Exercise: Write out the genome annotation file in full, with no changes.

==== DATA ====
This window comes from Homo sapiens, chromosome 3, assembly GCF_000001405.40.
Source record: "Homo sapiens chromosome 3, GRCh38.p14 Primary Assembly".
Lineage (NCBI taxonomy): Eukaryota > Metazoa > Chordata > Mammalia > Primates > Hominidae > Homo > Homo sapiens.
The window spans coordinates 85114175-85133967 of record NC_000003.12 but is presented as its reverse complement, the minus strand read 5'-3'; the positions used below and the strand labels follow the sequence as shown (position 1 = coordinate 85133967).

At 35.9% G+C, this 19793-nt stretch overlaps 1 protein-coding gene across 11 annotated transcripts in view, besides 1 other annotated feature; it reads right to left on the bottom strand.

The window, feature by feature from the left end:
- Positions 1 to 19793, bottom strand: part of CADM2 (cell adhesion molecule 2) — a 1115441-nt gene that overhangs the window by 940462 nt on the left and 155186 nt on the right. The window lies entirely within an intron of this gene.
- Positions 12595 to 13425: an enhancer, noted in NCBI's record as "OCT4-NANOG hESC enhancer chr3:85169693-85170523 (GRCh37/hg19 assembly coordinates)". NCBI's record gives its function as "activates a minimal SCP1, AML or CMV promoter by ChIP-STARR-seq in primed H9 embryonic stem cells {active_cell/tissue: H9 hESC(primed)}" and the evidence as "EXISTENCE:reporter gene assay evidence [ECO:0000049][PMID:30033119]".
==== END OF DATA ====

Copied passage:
This window comes from Homo sapiens, chromosome 3, assembly GCF_000001405.40.
Source record: "Homo sapiens chromosome 3, GRCh38.p14 Primary Assembly".
Lineage (NCBI taxonomy): Eukaryota > Metazoa > Chordata > Mammalia > Primates > Hominidae > Homo > Homo sapiens.
The window spans coordinates 85114175-85133967 of record NC_000003.12 but is presented as its reverse complement, the minus strand read 5'-3'; the positions used below and the strand labels follow the sequence as shown (position 1 = coordinate 85133967).

At 35.9% G+C, this 19793-nt stretch overlaps 1 protein-coding gene across 11 annotated transcripts in view, besides 1 other annotated feature; it reads right to left on the bottom strand.

The window, feature by feature from the left end:
- Positions 1 to 19793, bottom strand: part of CADM2 (cell adhesion molecule 2) — a 1115441-nt gene that overhangs the window by 940462 nt on the left and 155186 nt on the right. The window lies entirely within an intron of this gene.
- Positions 12595 to 13425: an enhancer, noted in NCBI's record as "OCT4-NANOG hESC enhancer chr3:85169693-85170523 (GRCh37/hg19 assembly coordinates)". NCBI's record gives its function as "activates a minimal SCP1, AML or CMV promoter by ChIP-STARR-seq in primed H9 embryonic stem cells {active_cell/tissue: H9 hESC(primed)}" and the evidence as "EXISTENCE:reporter gene assay evidence [ECO:0000049][PMID:30033119]".